There are 2 marks in the body moulding where the wipers should be located. The windscreen wiper wheel boxes protrude from underneath the body at a forward angle so firstly we marked them up and drilled a small pilot hole through the body using the angle from the chrome fitting as a guide. We then followed on by drilling a bigger 16mm hole then used a file to carefully get the final shape.

     

    We fitted the wheel boxes underneath the body behind the dash but due to the angle they need to be fitted at we decided to make an extra wedge shaped piece of wood that we hope will give more support. It was simply a case fitting the wheel box, marking the angle and cutting the wood to shape. Then it was easy enough to fit then in place tightening up the bolt on the stork.

     

    The final thing  was to fit the wipers and wiper blades. These came from Gerry and look great. We needed to bend the arm a little to get them to fit perfectly with the screen which wasn’t difficult. We put them in the vice and carefully tapped with a rubber hammer until we got them the right shape.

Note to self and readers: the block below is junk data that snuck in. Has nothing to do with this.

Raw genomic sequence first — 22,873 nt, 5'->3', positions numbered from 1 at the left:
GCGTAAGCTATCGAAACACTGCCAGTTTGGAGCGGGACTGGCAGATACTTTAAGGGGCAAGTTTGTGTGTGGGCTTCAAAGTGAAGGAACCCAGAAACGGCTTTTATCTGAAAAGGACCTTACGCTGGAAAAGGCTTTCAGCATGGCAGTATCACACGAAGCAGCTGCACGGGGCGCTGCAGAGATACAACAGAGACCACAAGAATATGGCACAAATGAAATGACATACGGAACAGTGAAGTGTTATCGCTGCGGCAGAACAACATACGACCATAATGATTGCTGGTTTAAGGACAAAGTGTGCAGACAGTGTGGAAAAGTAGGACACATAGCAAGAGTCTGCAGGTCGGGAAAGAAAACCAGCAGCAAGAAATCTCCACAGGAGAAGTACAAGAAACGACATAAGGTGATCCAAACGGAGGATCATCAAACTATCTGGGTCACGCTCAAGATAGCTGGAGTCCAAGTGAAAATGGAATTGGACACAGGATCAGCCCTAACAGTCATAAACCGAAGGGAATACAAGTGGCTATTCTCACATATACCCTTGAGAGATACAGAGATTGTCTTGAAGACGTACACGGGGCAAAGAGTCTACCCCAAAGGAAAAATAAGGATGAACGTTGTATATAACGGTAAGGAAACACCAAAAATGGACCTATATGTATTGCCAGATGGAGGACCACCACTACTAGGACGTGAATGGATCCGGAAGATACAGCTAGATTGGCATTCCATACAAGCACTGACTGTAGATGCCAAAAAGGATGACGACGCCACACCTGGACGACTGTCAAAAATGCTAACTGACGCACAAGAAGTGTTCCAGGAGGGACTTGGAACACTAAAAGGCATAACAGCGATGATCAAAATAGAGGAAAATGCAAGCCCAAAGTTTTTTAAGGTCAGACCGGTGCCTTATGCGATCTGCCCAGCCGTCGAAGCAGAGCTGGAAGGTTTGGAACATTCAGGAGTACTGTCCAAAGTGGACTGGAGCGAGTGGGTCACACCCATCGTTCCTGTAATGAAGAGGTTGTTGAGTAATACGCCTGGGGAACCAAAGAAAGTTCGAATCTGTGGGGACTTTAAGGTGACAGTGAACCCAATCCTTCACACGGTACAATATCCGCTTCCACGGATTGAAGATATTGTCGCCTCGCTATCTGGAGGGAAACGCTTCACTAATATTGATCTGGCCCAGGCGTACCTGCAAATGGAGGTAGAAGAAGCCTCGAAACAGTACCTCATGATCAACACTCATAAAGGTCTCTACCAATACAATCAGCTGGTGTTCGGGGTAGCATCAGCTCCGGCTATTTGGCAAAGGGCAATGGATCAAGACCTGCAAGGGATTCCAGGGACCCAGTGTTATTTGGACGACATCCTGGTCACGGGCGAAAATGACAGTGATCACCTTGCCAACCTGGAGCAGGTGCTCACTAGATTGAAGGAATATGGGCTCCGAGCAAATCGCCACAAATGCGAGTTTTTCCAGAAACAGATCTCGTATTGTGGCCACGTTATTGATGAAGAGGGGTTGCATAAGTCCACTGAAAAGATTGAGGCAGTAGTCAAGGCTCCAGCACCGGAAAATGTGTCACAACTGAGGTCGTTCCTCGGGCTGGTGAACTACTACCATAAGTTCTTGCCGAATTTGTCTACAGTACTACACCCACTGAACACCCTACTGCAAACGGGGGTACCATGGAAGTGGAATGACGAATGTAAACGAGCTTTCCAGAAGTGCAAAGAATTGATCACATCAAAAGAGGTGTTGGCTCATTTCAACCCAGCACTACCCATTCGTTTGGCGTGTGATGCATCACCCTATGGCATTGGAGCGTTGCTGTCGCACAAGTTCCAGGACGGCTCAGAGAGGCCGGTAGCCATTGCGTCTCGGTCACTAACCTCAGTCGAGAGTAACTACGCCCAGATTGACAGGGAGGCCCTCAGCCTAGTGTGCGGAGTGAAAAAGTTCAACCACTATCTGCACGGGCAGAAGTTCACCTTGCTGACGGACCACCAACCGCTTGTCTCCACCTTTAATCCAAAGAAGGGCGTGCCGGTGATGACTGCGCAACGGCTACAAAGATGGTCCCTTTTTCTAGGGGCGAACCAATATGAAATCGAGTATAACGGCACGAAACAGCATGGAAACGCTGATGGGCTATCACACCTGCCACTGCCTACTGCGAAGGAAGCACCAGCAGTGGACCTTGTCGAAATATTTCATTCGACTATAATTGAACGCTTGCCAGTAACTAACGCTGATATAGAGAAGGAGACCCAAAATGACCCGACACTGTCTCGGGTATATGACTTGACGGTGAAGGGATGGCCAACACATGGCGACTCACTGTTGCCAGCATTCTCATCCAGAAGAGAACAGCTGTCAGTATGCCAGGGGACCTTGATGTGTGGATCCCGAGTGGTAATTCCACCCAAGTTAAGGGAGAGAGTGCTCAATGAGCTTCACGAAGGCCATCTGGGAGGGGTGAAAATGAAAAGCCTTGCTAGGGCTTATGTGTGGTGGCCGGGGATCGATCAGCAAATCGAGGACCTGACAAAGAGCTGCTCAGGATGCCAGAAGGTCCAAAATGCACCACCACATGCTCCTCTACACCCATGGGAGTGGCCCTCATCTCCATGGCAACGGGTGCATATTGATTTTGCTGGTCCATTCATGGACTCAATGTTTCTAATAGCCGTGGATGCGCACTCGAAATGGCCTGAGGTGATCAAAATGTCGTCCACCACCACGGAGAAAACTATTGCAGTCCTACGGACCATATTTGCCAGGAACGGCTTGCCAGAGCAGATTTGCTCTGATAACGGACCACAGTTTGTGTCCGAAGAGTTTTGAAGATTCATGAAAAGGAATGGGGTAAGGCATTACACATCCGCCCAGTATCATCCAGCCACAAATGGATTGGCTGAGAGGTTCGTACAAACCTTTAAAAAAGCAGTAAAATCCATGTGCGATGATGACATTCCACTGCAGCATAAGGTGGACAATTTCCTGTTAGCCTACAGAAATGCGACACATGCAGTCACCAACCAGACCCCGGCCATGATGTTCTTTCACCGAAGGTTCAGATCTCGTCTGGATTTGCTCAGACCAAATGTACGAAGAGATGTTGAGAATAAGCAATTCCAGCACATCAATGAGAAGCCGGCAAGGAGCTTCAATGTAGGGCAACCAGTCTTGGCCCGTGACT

The next job will be to fit the motor and connect them up. More to come on this.

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  • 26th October 2013 – Connecting Master cylinders & reservoirs

     

    Connecting up the master cylnder with the clutch and front and rear brakes was something we had wanted to get done for a while and not got around to.

    We ran in the front and rear brake pipe in June 2011 and had left the pipe loose ready for connection. Firstly Mark cut down the front to rear brake pipe to size and then  bent the pipe around to fit the unions, carefully doing so without trying to cause a kink in the pipes. He then double flared the ends of the pipes that would connect into the unions. The rear brakes we connected to the central master cylinder.

     

    Mark then made up a new piece of pipe to connect the right hand master cylinder to where the brake switch union sits on the front right hand part of the chassis. Again, taking his time carefully bending the pipe to shape without causing the pipe to kink. This would then connect up the 2 front brakes to the master cylinder. Once all the pipes were bent in place Mark then neatly secured these pipes to the chassis with P-clips.